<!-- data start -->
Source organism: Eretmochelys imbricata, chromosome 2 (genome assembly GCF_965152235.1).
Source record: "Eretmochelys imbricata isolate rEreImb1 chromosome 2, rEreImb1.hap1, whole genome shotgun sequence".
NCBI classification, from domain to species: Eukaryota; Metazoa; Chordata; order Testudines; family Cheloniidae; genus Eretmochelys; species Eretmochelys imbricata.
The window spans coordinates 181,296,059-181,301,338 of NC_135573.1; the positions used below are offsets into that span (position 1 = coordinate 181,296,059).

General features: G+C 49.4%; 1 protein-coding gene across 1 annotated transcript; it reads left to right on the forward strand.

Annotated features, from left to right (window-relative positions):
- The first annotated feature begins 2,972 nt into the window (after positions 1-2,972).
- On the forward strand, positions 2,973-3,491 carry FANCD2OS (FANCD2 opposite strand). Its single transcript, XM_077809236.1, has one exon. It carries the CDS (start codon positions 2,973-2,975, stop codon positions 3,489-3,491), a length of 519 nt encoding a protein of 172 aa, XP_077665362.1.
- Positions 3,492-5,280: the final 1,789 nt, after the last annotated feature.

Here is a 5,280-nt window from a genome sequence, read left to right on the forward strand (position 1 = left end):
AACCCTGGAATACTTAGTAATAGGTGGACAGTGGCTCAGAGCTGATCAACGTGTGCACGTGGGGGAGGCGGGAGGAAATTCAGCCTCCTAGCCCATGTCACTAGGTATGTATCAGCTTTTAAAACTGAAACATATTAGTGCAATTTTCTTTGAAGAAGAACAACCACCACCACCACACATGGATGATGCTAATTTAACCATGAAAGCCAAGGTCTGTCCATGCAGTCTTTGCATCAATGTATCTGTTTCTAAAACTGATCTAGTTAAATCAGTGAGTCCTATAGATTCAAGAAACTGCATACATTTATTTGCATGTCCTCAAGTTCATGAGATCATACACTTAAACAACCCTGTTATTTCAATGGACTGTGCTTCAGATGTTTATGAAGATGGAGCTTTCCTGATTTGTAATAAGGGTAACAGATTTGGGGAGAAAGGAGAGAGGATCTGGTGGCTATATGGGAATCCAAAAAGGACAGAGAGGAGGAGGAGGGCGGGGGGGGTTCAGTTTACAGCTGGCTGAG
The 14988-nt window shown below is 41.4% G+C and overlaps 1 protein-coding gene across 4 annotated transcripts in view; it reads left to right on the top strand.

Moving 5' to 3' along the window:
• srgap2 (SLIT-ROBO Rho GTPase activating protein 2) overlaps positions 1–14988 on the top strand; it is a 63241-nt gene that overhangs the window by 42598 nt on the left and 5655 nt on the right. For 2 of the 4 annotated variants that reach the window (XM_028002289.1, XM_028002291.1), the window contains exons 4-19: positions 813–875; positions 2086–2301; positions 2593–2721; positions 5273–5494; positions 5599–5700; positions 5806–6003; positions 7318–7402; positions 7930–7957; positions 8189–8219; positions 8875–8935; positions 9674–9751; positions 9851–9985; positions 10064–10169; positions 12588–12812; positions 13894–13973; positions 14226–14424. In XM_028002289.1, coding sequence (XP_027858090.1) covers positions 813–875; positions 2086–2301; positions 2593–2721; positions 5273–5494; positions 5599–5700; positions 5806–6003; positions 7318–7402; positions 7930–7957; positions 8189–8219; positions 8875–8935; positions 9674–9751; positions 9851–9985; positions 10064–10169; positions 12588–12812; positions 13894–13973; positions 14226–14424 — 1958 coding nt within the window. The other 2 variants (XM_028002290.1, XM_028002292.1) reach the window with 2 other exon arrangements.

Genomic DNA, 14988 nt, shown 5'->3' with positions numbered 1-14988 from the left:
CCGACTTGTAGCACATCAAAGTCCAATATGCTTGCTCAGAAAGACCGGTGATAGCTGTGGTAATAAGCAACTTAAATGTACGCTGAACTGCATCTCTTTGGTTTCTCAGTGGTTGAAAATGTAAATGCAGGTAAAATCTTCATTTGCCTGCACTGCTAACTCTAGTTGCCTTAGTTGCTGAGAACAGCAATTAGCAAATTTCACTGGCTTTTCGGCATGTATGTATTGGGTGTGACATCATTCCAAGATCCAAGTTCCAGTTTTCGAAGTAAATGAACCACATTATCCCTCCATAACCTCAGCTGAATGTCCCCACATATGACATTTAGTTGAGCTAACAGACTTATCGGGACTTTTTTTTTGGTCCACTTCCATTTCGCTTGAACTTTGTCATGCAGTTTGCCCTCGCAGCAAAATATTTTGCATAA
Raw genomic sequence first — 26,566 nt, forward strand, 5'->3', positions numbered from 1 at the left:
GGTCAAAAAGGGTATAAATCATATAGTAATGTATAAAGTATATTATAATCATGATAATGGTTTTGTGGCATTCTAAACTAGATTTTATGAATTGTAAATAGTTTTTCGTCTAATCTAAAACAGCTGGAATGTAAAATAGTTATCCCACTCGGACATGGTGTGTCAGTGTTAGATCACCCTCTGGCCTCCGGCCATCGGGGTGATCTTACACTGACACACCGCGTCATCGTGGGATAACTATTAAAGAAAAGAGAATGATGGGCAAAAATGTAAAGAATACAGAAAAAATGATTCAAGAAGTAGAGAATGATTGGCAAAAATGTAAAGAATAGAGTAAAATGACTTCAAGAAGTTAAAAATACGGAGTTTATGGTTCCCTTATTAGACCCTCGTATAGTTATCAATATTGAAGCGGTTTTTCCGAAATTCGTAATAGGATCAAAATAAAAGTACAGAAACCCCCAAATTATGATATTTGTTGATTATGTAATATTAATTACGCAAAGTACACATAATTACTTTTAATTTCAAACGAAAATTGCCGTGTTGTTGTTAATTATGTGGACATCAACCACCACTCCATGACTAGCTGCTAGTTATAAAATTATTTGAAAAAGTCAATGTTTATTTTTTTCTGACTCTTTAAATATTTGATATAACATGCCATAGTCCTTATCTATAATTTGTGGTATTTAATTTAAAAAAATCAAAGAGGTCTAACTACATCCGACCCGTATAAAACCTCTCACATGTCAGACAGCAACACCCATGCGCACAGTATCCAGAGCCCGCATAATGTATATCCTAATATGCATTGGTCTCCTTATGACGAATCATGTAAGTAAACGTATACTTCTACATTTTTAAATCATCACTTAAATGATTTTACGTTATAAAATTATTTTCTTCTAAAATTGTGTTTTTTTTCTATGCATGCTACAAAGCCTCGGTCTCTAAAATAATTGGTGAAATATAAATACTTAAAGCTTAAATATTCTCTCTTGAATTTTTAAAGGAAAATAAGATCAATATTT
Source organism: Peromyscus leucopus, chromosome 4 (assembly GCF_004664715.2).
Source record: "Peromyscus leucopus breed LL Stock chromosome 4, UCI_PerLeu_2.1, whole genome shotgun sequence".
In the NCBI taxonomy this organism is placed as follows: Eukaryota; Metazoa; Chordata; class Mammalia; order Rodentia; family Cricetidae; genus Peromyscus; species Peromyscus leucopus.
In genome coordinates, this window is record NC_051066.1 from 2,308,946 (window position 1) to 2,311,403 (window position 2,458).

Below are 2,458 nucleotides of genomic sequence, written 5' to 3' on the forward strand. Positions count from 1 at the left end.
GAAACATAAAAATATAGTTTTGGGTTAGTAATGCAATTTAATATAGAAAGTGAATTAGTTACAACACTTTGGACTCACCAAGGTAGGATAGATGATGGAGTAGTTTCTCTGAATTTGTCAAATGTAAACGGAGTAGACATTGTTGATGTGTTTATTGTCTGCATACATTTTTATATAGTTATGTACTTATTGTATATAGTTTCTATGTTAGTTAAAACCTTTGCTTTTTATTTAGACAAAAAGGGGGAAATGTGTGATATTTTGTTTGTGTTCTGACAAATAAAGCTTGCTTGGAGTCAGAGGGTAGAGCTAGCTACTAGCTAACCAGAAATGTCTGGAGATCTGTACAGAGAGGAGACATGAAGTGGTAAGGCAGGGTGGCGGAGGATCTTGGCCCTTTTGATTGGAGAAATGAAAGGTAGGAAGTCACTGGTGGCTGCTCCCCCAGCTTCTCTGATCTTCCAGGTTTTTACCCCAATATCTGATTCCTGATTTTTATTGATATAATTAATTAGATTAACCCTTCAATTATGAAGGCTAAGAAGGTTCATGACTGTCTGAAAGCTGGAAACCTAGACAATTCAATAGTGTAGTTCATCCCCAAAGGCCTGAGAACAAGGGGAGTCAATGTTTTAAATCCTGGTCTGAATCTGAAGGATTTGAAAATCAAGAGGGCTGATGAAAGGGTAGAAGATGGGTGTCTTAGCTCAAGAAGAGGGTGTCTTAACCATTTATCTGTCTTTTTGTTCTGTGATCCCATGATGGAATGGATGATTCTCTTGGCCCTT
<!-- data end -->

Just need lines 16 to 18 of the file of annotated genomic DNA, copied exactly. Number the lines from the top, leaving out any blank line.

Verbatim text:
CCGACTTGTAGCACATCAAAGTCCAATATGCTTGCTCAGAAAGACCGGTGATAGCTGTGGTAATAAGCAACTTAAATGTACGCTGAACTGCATCTCTTTGGTTTCTCAGTGGTTGAAAATGTAAATGCAGGTAAAATCTTCATTTGCCTGCACTGCTAACTCTAGTTGCCTTAGTTGCTGAGAACAGCAATTAGCAAATTTCACTGGCTTTTCGGCATGTATGTATTGGGTGTGACATCATTCCAAGATCCAAGTTCCAGTTTTCGAAGTAAATGAACCACATTATCCCTCCATAACCTCAGCTGAATGTCCCCACATATGACATTTAGTTGAGCTAACAGACTTATCGGGACTTTTTTTTTGGTCCACTTCCATTTCGCTTGAACTTTGTCATGCAGTTTGCCCTCGCAGCAAAATATTTTGCATAA
Raw genomic sequence first — 26,566 nt, forward strand, 5'->3', positions numbered from 1 at the left:
GGTCAAAAAGGGTATAAATCATATAGTAATGTATAAAGTATATTATAATCATGATAATGGTTTTGTGGCATTCTAAACTAGATTTTATGAATTGTAAATAGTTTTTCGTCTAATCTAAAACAGCTGGAATGTAAAATAGTTATCCCACTCGGACATGGTGTGTCAGTGTTAGATCACCCTCTGGCCTCCGGCCATCGGGGTGATCTTACACTGACACACCGCGTCATCGTGGGATAACTATTAAAGAAAAGAGAATGATGGGCAAAAATGTAAAGAATACAGAAAAAATGATTCAAGAAGTAGAGAATGATTGGCAAAAATGTAAAGAATAGAGTAAAATGACTTCAAGAAGTTAAAAATACGGAGTTTATGGTTCCCTTATTAGACCCTCGTATAGTTATCAATATTGAAGCGGTTTTTCCGAAATTCGTAATAGGATCAAAATAAAAGTACAGAAACCCCCAAATTATGATATTTGTTGATTATGTAATATTAATTACGCAAAGTACACATAATTACTTTTAATTTCAAACGAAAATTGCCGTGTTGTTGTTAATTATGTGGACATCAACCACCACTCCATGACTAGCTGCTAGTTATAAAATTATTTGAAAAAGTCAATGTTTATTTTTTTCTGACTCTTTAAATATTTGATATAACATGCCATAGTCCTTATCTATAATTTGTGGTATTTAATTTAAAAAAATCAAAGAGGTCTAACTACATCCGACCCGTATAAAACCTCTCACATGTCAGACAGCAACACCCATGCGCACAGTATCCAGAGCCCGCATAATGTATATCCTAATATGCATTGGTCTCCTTATGACGAATCATGTAAGTAAACGTATACTTCTACATTTTTAAATCATCACTTAAATGATTTTACGTTATAAAATTATTTTCTTCTAAAATTGTGTTTTTTTTCTATGCATGCTACAAAGCCTCGGTCTCTAAAATAATTGGTGAAATATAAATACTTAAAGCTTAAATATTCTCTCTTGAATTTTTAAAGGAAAATAAGATCAATATTT